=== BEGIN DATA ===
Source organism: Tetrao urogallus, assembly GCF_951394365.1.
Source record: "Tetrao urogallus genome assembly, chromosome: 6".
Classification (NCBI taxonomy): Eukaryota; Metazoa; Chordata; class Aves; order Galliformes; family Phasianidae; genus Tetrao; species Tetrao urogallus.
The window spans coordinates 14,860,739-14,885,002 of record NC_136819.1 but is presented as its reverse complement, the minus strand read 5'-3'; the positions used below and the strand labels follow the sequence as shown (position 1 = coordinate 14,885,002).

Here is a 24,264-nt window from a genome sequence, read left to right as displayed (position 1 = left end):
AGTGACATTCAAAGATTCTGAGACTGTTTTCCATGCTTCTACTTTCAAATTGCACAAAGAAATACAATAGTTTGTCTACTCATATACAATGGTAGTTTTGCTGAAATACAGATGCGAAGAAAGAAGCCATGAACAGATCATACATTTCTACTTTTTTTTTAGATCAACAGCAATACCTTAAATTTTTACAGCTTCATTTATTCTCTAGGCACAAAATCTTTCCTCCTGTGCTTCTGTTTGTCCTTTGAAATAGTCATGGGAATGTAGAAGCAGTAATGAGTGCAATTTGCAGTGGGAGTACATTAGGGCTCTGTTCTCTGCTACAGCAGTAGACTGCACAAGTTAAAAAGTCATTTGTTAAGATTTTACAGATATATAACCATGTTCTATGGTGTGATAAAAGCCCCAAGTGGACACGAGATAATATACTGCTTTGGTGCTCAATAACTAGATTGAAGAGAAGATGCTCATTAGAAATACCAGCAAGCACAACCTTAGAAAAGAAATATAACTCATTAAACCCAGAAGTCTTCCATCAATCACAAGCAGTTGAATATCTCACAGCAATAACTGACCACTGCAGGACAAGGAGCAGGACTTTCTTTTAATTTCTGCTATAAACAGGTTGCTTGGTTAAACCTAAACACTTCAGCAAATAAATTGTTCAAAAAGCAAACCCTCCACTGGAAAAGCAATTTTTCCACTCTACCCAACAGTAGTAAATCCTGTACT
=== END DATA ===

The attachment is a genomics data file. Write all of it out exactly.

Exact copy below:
Source organism: Tetrao urogallus, assembly GCF_951394365.1.
Source record: "Tetrao urogallus genome assembly, chromosome: 6".
Classification (NCBI taxonomy): Eukaryota; Metazoa; Chordata; class Aves; order Galliformes; family Phasianidae; genus Tetrao; species Tetrao urogallus.
The window spans coordinates 14,860,739-14,885,002 of record NC_136819.1 but is presented as its reverse complement, the minus strand read 5'-3'; the positions used below and the strand labels follow the sequence as shown (position 1 = coordinate 14,885,002).

Here is a 24,264-nt window from a genome sequence, read left to right as displayed (position 1 = left end):
AGTGACATTCAAAGATTCTGAGACTGTTTTCCATGCTTCTACTTTCAAATTGCACAAAGAAATACAATAGTTTGTCTACTCATATACAATGGTAGTTTTGCTGAAATACAGATGCGAAGAAAGAAGCCATGAACAGATCATACATTTCTACTTTTTTTTTAGATCAACAGCAATACCTTAAATTTTTACAGCTTCATTTATTCTCTAGGCACAAAATCTTTCCTCCTGTGCTTCTGTTTGTCCTTTGAAATAGTCATGGGAATGTAGAAGCAGTAATGAGTGCAATTTGCAGTGGGAGTACATTAGGGCTCTGTTCTCTGCTACAGCAGTAGACTGCACAAGTTAAAAAGTCATTTGTTAAGATTTTACAGATATATAACCATGTTCTATGGTGTGATAAAAGCCCCAAGTGGACACGAGATAATATACTGCTTTGGTGCTCAATAACTAGATTGAAGAGAAGATGCTCATTAGAAATACCAGCAAGCACAACCTTAGAAAAGAAATATAACTCATTAAACCCAGAAGTCTTCCATCAATCACAAGCAGTTGAATATCTCACAGCAATAACTGACCACTGCAGGACAAGGAGCAGGACTTTCTTTTAATTTCTGCTATAAACAGGTTGCTTGGTTAAACCTAAACACTTCAGCAAATAAATTGTTCAAAAAGCAAACCCTCCACTGGAAAAGCAATTTTTCCACTCTACCCAACAGTAGTAAATCCTGTACT